By Sherry Lindsay, WorldVitalRecords.com
Most genealogists and family history enthusiasts are unaware of the immense value of the government and police gazettes available in Australia and New Zealand. Most family historians, even in Australia and New Zealand, don’t even know what the gazettes are, let alone how they can be used in genealogy research.
As part of its the World Collection launch, World Vital Records partnered with Archive CD Books Australia to provide a vast array of excellent content from Australia as well as other nearby countries. Included in that content are 276 databases, 174 of which are government and police gazettes, a highly valuable but underused resource for researching genealogy in that area of the world. Click here to view these databases.
Government gazettes typically contain information that the government wanted the general population of the state to be aware of. Generally this would include any sort of new government policy, taxing issues, land for sale, lists of unclaimed letters available at post offices and the like. These gazettes are often abundant in names, and even if your ancestor did not have a career in the government, it is still possible that you might find his name in a government gazette.
Police gazettes were a bit different, and often contain more amusing, anecdotal evidence. Police gazettes were generally published by states and territories each year, and they contained information meant especially for police. Do not assume, however, that only criminals’ names or police officers’ names were used in the gazettes; people of all types were mentioned in gazettes, even law-abiding citizens. For instance, a person who had been robbed would be mentioned in a gazette, and so would a person who had filed for a license to run a business within a town.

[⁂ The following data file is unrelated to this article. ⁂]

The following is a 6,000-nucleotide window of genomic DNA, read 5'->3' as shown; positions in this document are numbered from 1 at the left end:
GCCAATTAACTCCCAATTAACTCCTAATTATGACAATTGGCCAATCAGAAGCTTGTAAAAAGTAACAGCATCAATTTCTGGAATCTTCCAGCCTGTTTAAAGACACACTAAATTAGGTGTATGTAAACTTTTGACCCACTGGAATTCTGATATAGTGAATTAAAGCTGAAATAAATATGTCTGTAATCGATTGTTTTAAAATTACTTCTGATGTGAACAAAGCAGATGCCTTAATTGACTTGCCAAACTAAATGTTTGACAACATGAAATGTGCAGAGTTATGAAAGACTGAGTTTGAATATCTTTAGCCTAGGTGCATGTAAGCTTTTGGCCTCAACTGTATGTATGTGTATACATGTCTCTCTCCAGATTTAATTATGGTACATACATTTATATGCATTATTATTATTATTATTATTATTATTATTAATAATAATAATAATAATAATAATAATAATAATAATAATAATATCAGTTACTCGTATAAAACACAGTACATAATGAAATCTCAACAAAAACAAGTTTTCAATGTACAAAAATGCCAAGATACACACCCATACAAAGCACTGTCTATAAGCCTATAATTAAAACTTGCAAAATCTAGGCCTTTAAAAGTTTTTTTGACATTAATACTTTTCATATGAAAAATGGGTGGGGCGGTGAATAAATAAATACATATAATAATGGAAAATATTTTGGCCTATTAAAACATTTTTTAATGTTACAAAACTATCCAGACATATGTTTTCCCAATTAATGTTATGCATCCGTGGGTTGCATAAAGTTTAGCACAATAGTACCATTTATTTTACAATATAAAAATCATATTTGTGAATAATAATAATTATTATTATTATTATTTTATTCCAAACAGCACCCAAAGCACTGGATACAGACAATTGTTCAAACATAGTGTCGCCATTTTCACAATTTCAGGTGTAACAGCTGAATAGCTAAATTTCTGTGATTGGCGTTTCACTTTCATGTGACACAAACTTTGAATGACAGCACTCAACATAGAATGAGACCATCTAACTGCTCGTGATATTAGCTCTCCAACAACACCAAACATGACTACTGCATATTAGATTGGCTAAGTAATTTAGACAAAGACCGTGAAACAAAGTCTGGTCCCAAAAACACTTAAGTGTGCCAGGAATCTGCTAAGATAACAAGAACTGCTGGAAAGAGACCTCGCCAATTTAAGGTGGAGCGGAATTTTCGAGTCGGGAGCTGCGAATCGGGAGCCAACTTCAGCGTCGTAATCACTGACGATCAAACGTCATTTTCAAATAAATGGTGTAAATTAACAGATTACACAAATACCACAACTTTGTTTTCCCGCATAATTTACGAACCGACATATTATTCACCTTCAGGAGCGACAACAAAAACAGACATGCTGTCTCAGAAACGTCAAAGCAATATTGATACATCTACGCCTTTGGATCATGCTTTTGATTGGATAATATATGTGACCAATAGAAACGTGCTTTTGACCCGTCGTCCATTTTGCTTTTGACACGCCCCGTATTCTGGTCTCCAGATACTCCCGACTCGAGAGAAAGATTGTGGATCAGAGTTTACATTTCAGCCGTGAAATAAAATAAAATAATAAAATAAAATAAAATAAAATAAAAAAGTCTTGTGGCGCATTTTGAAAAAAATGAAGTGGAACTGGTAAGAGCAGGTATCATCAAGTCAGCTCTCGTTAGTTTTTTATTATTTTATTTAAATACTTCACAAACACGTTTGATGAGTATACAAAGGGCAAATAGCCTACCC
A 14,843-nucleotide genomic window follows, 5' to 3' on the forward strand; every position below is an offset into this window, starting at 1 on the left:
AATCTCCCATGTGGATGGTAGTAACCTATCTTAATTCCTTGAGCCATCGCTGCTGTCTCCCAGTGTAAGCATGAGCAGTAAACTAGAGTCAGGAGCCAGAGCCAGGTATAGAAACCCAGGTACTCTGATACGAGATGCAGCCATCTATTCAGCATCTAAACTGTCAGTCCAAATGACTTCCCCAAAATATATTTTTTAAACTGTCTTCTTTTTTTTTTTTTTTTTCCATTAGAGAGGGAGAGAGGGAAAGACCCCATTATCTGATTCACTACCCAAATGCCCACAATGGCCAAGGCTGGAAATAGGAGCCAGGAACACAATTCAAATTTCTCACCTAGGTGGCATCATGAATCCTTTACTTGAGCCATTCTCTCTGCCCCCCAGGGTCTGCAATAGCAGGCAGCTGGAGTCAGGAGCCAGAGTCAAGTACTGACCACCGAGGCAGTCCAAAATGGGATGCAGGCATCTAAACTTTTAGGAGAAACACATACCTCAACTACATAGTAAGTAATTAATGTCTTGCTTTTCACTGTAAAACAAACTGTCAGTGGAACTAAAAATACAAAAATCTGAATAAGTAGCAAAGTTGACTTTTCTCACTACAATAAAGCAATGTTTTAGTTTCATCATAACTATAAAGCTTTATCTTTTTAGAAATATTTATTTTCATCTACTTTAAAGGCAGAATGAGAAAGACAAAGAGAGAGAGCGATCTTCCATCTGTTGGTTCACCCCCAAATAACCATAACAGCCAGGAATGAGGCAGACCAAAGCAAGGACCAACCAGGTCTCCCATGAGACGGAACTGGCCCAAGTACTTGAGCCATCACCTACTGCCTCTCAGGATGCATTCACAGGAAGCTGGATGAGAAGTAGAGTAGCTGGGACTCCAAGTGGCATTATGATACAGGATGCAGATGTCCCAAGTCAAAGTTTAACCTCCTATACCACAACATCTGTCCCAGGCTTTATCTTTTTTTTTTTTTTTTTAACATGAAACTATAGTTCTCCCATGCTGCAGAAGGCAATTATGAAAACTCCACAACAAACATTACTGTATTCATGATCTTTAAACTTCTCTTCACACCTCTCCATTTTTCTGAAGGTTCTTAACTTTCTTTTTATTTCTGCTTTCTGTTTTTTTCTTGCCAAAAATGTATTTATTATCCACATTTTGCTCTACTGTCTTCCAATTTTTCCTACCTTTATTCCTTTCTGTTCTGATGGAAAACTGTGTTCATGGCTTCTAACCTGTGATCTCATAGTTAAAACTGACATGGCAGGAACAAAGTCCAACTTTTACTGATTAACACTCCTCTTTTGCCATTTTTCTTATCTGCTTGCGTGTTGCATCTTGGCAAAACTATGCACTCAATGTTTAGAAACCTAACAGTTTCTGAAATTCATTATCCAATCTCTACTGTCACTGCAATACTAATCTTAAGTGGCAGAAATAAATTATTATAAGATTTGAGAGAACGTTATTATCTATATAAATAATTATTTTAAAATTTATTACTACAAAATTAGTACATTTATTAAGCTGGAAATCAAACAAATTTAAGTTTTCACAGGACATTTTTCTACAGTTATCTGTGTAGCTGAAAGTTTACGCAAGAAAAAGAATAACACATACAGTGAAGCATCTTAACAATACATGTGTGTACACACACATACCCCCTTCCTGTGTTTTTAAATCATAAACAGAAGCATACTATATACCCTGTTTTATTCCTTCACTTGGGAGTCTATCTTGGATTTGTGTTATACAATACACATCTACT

Because the gazettes generally include details about day-to-day life, they are rich in historical and genealogical data. Even if your ancestor is not mentioned specifically, browsing through a gazette from the time period and location in which he lived can help you have an understanding of what life was like for him.
You might think that these gazettes are of no value to those who don’t have Australian ancestors, but they can be of great value to those doing descendancy research. With so many resources available for Australia, it might be worth your time to discover if one of your ancestors had descendants who immigrated to Australia.
Finding your ancestor in government or police records can be intriguing. Perhaps you have a petty thief in your family. Or perhaps your ancestor was assaulted while traveling to the market. Perhaps your ancestor found an abandoned baby. While these events might not provide the much sought-after dates and places, they do provide insight into their lives and perhaps give enough information to help you put together a few more pieces of your genealogy puzzle.